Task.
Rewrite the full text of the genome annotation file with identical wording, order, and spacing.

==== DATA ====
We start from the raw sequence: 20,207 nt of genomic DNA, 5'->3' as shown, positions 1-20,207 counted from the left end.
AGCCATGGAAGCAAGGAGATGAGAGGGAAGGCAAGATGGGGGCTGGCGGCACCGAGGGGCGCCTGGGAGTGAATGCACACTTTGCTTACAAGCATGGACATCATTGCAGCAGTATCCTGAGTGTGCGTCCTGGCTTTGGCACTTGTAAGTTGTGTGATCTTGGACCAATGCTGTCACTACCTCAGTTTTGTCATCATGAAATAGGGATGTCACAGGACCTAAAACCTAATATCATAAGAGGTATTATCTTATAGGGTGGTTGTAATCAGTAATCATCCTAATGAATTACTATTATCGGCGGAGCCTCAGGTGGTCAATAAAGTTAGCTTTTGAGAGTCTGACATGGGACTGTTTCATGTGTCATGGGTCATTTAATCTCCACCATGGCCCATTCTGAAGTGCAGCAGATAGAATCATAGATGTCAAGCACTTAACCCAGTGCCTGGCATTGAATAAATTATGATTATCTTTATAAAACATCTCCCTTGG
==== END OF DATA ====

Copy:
We start from the raw sequence: 20,207 nt of genomic DNA, 5'->3' as shown, positions 1-20,207 counted from the left end.
AGCCATGGAAGCAAGGAGATGAGAGGGAAGGCAAGATGGGGGCTGGCGGCACCGAGGGGCGCCTGGGAGTGAATGCACACTTTGCTTACAAGCATGGACATCATTGCAGCAGTATCCTGAGTGTGCGTCCTGGCTTTGGCACTTGTAAGTTGTGTGATCTTGGACCAATGCTGTCACTACCTCAGTTTTGTCATCATGAAATAGGGATGTCACAGGACCTAAAACCTAATATCATAAGAGGTATTATCTTATAGGGTGGTTGTAATCAGTAATCATCCTAATGAATTACTATTATCGGCGGAGCCTCAGGTGGTCAATAAAGTTAGCTTTTGAGAGTCTGACATGGGACTGTTTCATGTGTCATGGGTCATTTAATCTCCACCATGGCCCATTCTGAAGTGCAGCAGATAGAATCATAGATGTCAAGCACTTAACCCAGTGCCTGGCATTGAATAAATTATGATTATCTTTATAAAACATCTCCCTTGG